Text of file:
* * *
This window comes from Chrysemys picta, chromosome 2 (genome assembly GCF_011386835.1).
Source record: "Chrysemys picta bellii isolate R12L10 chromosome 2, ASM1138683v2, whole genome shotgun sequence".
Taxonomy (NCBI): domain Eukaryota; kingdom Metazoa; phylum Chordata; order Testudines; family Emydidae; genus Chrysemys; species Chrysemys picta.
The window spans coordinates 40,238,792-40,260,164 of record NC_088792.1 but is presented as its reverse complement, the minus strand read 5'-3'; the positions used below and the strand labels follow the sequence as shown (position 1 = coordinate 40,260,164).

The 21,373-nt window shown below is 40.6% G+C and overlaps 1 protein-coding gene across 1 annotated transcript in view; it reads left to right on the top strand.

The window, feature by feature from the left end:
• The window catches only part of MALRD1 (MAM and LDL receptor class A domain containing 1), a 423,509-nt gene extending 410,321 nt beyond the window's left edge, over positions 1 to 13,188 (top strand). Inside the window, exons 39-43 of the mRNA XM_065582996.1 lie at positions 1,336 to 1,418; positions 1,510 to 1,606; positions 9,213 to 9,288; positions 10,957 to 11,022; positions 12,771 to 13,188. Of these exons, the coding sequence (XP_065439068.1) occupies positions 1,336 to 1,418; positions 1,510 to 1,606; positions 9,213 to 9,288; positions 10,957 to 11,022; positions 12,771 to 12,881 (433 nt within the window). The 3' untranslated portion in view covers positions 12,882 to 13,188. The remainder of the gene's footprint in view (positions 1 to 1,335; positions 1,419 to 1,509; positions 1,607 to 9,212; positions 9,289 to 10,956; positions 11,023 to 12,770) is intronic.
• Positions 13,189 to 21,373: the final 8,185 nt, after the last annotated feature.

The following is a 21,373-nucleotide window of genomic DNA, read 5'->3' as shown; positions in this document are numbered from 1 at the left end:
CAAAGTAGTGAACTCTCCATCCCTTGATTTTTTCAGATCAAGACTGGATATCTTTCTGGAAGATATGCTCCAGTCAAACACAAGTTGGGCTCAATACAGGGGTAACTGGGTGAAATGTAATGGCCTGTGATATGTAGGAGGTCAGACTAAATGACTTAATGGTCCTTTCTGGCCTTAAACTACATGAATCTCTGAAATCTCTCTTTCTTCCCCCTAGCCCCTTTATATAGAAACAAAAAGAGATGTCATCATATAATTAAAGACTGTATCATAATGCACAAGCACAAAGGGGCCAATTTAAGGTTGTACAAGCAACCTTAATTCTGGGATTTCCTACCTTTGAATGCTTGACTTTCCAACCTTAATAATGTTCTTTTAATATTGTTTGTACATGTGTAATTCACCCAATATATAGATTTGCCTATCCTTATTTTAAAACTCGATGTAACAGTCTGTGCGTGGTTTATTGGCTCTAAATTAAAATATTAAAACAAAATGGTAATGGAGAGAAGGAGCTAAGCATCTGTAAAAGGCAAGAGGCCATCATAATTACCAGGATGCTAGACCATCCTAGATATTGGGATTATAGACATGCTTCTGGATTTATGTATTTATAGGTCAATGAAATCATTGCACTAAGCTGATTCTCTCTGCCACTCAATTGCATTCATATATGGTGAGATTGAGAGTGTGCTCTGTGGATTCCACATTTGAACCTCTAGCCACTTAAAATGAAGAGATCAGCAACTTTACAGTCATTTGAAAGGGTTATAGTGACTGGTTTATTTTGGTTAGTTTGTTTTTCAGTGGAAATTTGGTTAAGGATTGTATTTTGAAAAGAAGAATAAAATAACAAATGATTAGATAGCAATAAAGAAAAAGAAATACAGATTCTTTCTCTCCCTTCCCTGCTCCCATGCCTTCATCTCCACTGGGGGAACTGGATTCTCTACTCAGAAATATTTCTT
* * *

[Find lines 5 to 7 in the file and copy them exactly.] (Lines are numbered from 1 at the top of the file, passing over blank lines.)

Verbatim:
The 21,373-nt window shown below is 40.6% G+C and overlaps 1 protein-coding gene across 1 annotated transcript in view; it reads left to right on the top strand.

The window, feature by feature from the left end:
• The window catches only part of MALRD1 (MAM and LDL receptor class A domain containing 1), a 423,509-nt gene extending 410,321 nt beyond the window's left edge, over positions 1 to 13,188 (top strand). Inside the window, exons 39-43 of the mRNA XM_065582996.1 lie at positions 1,336 to 1,418; positions 1,510 to 1,606; positions 9,213 to 9,288; positions 10,957 to 11,022; positions 12,771 to 13,188. Of these exons, the coding sequence (XP_065439068.1) occupies positions 1,336 to 1,418; positions 1,510 to 1,606; positions 9,213 to 9,288; positions 10,957 to 11,022; positions 12,771 to 12,881 (433 nt within the window). The 3' untranslated portion in view covers positions 12,882 to 13,188. The remainder of the gene's footprint in view (positions 1 to 1,335; positions 1,419 to 1,509; positions 1,607 to 9,212; positions 9,289 to 10,956; positions 11,023 to 12,770) is intronic.